Anger at delay on A47 improvements

Hopes that important safety work on one of Norfolk's most notorious stretches of road could be carried out at last have been dashed by the Highways Agency.

Political leaders have been pressing for roadside ditches to be moved back from the A47 Acle Straight between Great Yarmouth and Acle for more than six years following two tragic accidents in which drivers died after they became trapped under water.

In an another accident in 2007 a baby was rescued from an upturned car in a ditch and miraculously survived after being submerged for five minutes..

A minister announced in the summer of 2005 that a �40,000 trial would be carried out to see whether ditches along the nine-mile stretch could be moved back without disturbing delicate marshland habitat.

However, following years of delay, amid accusations the Highways Agency was not pursuing negotiations with landowners sufficiently urgently, Norfolk County Council received a letter on Friday saying the Agency had no money for the ditch re-alignment scheme in its 2011-12 budget.

Graham Plant, Norfolk County Council's cabinet member for travel and transport, said another year's delay was 'deeply disappointing' and said he had asked county officers to write back to the Agency to convey the authority's dissatisfaction.

He said he had been pressing the Agency for news on the scheme's progress for months and he was 'really, really annoyed' he had received no communication ahead of the decision.

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'People have drowned in these ditches and moving them back from the road is elementary safety,' he said.

The potential dangers of the road had been highlighted just in the last month when there had been at least three accidents, he added.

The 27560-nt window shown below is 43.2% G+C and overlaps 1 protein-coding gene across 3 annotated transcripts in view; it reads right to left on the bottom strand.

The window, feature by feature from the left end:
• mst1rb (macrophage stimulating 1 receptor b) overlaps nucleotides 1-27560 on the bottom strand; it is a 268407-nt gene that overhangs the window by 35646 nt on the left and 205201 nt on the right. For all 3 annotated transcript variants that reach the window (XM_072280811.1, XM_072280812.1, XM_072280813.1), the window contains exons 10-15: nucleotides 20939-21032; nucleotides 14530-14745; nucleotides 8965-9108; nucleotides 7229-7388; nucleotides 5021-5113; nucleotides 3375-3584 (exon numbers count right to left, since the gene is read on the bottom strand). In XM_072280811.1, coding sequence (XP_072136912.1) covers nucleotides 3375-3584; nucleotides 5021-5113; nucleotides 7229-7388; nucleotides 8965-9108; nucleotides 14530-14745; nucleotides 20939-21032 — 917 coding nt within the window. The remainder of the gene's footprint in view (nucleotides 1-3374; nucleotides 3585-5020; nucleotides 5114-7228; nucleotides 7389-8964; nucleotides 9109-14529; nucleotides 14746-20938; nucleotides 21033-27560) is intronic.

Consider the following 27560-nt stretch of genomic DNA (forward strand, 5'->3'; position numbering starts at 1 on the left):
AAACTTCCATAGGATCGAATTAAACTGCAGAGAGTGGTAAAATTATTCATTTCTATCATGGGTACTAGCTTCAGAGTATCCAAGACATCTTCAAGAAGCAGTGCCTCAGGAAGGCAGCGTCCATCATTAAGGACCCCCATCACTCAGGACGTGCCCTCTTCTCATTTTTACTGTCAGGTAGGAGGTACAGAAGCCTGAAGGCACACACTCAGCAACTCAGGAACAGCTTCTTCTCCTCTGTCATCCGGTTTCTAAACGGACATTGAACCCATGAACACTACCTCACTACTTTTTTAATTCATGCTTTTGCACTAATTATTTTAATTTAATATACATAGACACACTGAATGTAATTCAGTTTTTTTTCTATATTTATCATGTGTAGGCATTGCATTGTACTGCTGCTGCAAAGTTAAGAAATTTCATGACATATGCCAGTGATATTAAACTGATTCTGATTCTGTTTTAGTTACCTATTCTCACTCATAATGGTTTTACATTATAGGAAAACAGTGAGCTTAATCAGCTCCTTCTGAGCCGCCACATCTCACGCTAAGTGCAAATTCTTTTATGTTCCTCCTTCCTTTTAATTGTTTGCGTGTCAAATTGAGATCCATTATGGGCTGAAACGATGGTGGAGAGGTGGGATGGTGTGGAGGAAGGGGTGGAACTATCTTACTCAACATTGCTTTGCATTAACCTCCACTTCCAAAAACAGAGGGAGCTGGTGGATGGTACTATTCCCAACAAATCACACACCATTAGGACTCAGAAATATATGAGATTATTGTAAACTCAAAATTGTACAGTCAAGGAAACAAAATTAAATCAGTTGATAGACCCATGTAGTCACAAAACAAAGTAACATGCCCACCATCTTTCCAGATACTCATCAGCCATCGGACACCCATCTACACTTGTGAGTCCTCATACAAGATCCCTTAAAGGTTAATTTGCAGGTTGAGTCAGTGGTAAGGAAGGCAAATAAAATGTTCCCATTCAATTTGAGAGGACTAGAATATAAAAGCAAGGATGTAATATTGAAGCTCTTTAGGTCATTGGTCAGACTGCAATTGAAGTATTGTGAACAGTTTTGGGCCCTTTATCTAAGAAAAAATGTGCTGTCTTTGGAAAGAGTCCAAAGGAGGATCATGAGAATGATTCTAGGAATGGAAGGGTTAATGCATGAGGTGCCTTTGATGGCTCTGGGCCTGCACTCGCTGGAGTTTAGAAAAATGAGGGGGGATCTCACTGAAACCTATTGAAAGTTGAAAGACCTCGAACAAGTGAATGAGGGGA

Mr Plant is chairman of the A47 Alliance, the group of local authorities along the A47 route pressing for road improvements, and he said they had written to the new local economic partnership, New Anglia, asking to become its transport lobby group so they could step up their work.

Yarmouth MP Brandon Lewis also described the Highways Agency decision as 'hugely disappointing' and said he would today be writing to Secretary of State for Transport Philip Hammond to re-state the case for moving the ditches.

He said: 'When I have spoken to police about the dangers of the Acle Straight the point has been made that many injuries that occur have not come from the collision itself but from ending up in the ditch because there's nowhere to go.

'Another point is that in the much longer term, if we are ever going to dual the Acle Straight, moving the ditches would be a necessary first step.'

Mr Lewis conceded the government could not spend money it had not got but said it was important to keep up the pressure so when cash became available it would be considered.

Father-of-two Glenn Fransham, 38, a heath professional at the Norfolk and Norwich University Hospital, drowned in his upturned Mazda in a roadside ditch following a crash in January 2005; the tragedy came just six weeks after retired Gorleston bank manager Basil Jackson, 74, died on the same stretch of road when his Audi was also left upturned in a ditch after an accident.

It was in January 2007 that Horsham haulier Graham D'Eath, 48, plunged into a freezing dyke to rescue a nine-month-old baby trapped upside down in a car seat under water. He said at the time that the accident reinforced the case for safety improvements.

A planned pedestrian crossing on the A47 at Middleton near King's Lynn will also not be funded this year, a decision local county councillor Janet Murphy described as 'extremely disappointing'.

The crossing has been the subject of a long campaign by villagers and hopes were raised at the end of last year when 'positive support' came from the Highways Agency.

The village is dissected by the A47 and some parents had not been allowing their children to walk to school because the road was deemed too dangerous to cross.

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